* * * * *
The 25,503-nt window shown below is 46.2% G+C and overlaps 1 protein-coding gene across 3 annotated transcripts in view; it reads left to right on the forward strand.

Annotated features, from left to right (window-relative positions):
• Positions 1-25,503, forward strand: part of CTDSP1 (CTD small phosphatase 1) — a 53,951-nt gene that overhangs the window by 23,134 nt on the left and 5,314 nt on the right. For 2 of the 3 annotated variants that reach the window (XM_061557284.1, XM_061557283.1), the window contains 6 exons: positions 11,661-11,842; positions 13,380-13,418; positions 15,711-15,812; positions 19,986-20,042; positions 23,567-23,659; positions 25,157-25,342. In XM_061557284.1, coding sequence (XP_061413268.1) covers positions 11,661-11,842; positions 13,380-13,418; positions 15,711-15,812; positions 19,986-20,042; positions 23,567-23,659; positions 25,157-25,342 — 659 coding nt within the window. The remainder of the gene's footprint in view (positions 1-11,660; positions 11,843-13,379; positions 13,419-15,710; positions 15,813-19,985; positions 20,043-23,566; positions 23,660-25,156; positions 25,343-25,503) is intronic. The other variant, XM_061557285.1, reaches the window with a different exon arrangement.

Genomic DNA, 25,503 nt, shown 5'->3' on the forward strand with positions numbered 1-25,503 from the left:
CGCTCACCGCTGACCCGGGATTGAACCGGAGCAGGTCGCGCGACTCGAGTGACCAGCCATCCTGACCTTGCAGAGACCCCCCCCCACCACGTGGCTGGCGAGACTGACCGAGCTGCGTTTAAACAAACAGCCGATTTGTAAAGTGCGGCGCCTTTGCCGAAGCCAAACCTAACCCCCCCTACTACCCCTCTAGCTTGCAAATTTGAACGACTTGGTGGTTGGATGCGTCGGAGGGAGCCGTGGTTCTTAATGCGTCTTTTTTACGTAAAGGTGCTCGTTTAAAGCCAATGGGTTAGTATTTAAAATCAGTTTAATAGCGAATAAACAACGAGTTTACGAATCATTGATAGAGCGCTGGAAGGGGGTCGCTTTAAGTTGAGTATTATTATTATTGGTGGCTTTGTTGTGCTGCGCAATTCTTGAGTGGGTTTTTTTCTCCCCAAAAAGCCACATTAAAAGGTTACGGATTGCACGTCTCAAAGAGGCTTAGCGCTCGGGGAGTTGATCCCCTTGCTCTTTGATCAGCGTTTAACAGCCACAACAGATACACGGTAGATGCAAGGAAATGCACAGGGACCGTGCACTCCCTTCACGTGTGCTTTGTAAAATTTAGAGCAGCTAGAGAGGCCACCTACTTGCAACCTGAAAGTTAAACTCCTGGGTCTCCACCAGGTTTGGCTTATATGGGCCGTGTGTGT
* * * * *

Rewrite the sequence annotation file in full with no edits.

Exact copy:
The 25,503-nt window shown below is 46.2% G+C and overlaps 1 protein-coding gene across 3 annotated transcripts in view; it reads left to right on the forward strand.

Annotated features, from left to right (window-relative positions):
• Positions 1-25,503, forward strand: part of CTDSP1 (CTD small phosphatase 1) — a 53,951-nt gene that overhangs the window by 23,134 nt on the left and 5,314 nt on the right. For 2 of the 3 annotated variants that reach the window (XM_061557284.1, XM_061557283.1), the window contains 6 exons: positions 11,661-11,842; positions 13,380-13,418; positions 15,711-15,812; positions 19,986-20,042; positions 23,567-23,659; positions 25,157-25,342. In XM_061557284.1, coding sequence (XP_061413268.1) covers positions 11,661-11,842; positions 13,380-13,418; positions 15,711-15,812; positions 19,986-20,042; positions 23,567-23,659; positions 25,157-25,342 — 659 coding nt within the window. The remainder of the gene's footprint in view (positions 1-11,660; positions 11,843-13,379; positions 13,419-15,710; positions 15,813-19,985; positions 20,043-23,566; positions 23,660-25,156; positions 25,343-25,503) is intronic. The other variant, XM_061557285.1, reaches the window with a different exon arrangement.

Genomic DNA, 25,503 nt, shown 5'->3' on the forward strand with positions numbered 1-25,503 from the left:
CGCTCACCGCTGACCCGGGATTGAACCGGAGCAGGTCGCGCGACTCGAGTGACCAGCCATCCTGACCTTGCAGAGACCCCCCCCCACCACGTGGCTGGCGAGACTGACCGAGCTGCGTTTAAACAAACAGCCGATTTGTAAAGTGCGGCGCCTTTGCCGAAGCCAAACCTAACCCCCCCTACTACCCCTCTAGCTTGCAAATTTGAACGACTTGGTGGTTGGATGCGTCGGAGGGAGCCGTGGTTCTTAATGCGTCTTTTTTACGTAAAGGTGCTCGTTTAAAGCCAATGGGTTAGTATTTAAAATCAGTTTAATAGCGAATAAACAACGAGTTTACGAATCATTGATAGAGCGCTGGAAGGGGGTCGCTTTAAGTTGAGTATTATTATTATTGGTGGCTTTGTTGTGCTGCGCAATTCTTGAGTGGGTTTTTTTCTCCCCAAAAAGCCACATTAAAAGGTTACGGATTGCACGTCTCAAAGAGGCTTAGCGCTCGGGGAGTTGATCCCCTTGCTCTTTGATCAGCGTTTAACAGCCACAACAGATACACGGTAGATGCAAGGAAATGCACAGGGACCGTGCACTCCCTTCACGTGTGCTTTGTAAAATTTAGAGCAGCTAGAGAGGCCACCTACTTGCAACCTGAAAGTTAAACTCCTGGGTCTCCACCAGGTTTGGCTTATATGGGCCGTGTGTGT